Last of all one must not forget that Molly Bloom is a performer by trade, Madam Marion, always ready to put on a costume, take the stage, and open her mouth to the public. Likewise, she makes constant references to her own daily performances and costuming: she “[hops] around” “in [her] skin” for the student across the street who “used to be there the whole time watching with the lights out” ; she devises a scene with which to win Bloom back where she will “go about rather gay not too much singing a bit now and then…[she’ll] put on [her] best shift and drawer to let him have a good eyeful” ; and her final Yes is heightened only by the dramatic pause she has crafted for it, as she doesn’t answer at first, “only looked out over the sea and the sky” as if she had written her own stage directions as was waiting for her cue. Molly’s theatrical persona makes her all the more apt for comparison to Beckett’s play.

The form of the female monologue changed in Beckett from epistle, in “The Smeraldina’s Billet Doux”, to drama, in both Happy Days and the later, shorter, Not I, just as Molly Bloom’s chapter changed in Joyce’s drafts from a series of letters to its present dramatic soliloquy form.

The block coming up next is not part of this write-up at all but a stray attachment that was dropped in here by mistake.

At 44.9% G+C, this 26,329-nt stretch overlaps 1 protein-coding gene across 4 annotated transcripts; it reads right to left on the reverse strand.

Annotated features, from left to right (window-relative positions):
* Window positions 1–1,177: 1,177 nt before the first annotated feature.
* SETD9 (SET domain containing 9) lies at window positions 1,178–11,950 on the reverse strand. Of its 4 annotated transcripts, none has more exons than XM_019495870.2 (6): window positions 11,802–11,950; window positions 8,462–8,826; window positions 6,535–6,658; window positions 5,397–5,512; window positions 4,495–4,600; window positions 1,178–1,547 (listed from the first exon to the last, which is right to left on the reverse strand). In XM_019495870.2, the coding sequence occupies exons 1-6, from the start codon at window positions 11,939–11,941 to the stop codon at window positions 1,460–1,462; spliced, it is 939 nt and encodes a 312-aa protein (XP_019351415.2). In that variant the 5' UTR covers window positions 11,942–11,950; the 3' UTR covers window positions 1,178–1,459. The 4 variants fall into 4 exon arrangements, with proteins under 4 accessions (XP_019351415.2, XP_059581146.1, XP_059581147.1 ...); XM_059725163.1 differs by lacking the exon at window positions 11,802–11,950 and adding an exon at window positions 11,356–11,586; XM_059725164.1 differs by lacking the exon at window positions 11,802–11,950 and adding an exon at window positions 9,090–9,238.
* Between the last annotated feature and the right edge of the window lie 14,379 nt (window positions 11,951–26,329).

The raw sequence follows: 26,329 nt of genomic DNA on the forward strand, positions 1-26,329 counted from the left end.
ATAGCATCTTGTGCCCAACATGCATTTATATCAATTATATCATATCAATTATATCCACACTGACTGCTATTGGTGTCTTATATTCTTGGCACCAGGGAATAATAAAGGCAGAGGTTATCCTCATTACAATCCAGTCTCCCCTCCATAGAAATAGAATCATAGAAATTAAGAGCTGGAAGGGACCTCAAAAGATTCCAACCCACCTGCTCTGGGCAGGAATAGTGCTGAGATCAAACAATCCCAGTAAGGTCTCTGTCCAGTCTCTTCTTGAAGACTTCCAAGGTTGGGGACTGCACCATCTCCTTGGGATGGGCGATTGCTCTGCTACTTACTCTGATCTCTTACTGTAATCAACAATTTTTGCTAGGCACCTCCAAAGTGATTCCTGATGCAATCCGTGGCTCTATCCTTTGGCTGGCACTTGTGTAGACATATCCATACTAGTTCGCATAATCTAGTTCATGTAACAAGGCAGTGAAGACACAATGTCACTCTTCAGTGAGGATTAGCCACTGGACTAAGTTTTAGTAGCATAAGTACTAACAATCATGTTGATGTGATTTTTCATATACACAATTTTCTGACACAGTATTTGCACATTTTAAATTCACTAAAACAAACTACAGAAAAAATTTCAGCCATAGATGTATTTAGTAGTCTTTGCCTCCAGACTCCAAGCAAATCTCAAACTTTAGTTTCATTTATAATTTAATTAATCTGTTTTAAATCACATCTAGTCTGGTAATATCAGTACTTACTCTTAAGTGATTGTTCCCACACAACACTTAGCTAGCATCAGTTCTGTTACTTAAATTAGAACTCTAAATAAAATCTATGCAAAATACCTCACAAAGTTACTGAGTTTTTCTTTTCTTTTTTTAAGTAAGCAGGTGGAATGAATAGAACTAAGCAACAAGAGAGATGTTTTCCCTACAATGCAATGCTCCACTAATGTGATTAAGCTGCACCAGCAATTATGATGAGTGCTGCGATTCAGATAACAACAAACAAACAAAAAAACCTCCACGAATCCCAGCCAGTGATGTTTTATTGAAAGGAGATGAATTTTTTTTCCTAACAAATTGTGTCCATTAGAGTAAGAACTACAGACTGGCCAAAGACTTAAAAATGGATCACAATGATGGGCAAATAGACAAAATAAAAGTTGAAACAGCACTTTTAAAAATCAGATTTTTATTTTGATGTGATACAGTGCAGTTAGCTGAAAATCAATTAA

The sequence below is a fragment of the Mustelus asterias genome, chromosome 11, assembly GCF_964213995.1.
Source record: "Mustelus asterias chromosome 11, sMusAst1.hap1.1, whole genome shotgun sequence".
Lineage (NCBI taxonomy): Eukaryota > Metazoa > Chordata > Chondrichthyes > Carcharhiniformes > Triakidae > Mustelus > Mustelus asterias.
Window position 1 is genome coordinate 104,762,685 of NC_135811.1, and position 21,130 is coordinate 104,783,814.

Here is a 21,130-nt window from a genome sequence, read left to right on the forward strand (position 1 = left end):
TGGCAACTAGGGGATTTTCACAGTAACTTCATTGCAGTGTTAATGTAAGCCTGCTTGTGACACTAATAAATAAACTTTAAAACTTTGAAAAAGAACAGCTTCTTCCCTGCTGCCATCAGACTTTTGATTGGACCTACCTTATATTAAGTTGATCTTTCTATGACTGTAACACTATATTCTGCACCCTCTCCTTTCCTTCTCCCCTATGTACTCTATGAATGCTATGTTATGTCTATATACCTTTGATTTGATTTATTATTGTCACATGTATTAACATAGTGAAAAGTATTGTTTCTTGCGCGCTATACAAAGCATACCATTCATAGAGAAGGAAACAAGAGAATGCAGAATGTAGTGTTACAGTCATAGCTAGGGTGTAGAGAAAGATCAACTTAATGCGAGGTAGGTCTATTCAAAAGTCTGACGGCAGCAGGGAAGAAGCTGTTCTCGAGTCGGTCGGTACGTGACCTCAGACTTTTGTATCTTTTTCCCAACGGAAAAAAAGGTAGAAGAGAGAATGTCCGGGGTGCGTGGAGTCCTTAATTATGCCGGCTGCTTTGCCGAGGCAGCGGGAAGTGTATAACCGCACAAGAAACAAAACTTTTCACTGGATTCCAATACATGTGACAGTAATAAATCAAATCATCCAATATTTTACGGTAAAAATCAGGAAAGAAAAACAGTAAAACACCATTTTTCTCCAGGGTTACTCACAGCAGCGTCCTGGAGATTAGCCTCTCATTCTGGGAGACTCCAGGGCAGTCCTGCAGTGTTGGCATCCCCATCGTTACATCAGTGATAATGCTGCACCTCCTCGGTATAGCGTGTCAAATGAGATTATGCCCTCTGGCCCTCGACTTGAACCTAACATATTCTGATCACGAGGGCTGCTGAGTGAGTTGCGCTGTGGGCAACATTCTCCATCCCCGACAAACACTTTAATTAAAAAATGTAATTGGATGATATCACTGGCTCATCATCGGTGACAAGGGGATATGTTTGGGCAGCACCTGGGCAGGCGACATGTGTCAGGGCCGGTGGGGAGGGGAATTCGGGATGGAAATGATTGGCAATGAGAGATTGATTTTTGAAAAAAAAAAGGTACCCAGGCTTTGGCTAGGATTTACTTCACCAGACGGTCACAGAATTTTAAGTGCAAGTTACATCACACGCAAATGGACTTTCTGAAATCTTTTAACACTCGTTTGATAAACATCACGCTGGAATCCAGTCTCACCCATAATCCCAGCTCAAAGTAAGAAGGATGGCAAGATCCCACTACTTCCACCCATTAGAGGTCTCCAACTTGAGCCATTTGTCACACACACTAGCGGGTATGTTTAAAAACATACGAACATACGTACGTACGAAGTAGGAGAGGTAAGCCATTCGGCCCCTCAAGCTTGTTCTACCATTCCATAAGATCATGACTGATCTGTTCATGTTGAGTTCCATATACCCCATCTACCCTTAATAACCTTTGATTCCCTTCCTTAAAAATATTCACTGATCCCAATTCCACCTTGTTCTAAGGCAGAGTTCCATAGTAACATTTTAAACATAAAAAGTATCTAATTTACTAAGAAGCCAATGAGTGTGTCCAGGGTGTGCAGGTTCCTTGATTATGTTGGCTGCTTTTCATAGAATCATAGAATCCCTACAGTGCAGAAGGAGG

To begin with the general likenesses, one must start with the most obvious—the female character. Molly Bloom finds her counterpart in the protagonist Beckett gives no other name than “Mouth” (mentioned in the stage directions alone), whom the audience perceives lit only on the mouth. This character, like Molly in her soliloquy, can act on the world only in language. Both are immobilized, mouth on stage and Molly in bed. Like the scene of Penelope, one gets a sense that Mouth too speaks during the night, not only from the black of a theatre, but because of her numerous mentions of “moonbeams”. And though Bloom is asleep by the time she starts her monologue, she is directing her words towards him, just as so many of his own worded thoughts were directed towards her. Mouth finds her version of the sleeping Leopold Bloom in the Auditor, an unidentified listener that says nothing, but “a simple sideways raising of arms” is a “gesture of helpless compassion.” Likewise, both Mouth and Molly spend their time reminiscing about childhood, young loves, transgressions, and focusing on a key scene in the wilderness (Molly’s Howth head is later Mouth’s Croker’s Acres). Mouth, too is a stream-of-consciousness speaker, the writing style thought of as “feminine” by Joyce and some critics, and describes herself as one—“and now this stream,” “stream of words.” Perhaps most importantly, Beckett takes from Joyce the form of infinity associated with Molly. While Molly’s monologue famously has eight sentences, which becomes infinity when the number is inclined to Molly’s own position, has little clear movement forward, and begins and ends with Yes, which one could read as circling back upon itself to form a never-ending reading, Beckett’s piece too has an initial lack of forward movement or organization as well as an infinite form: Mouth begins her monologue by a 10 second fade in from “unintelligible” ad-libbed mumbling before the curtain even rises, then leads, more and more intelligibly into her first words. She ends the same way, as if continuing to speak always, only growing more distant from the audience. From style to character to content and form, these two pieces beg for comparison.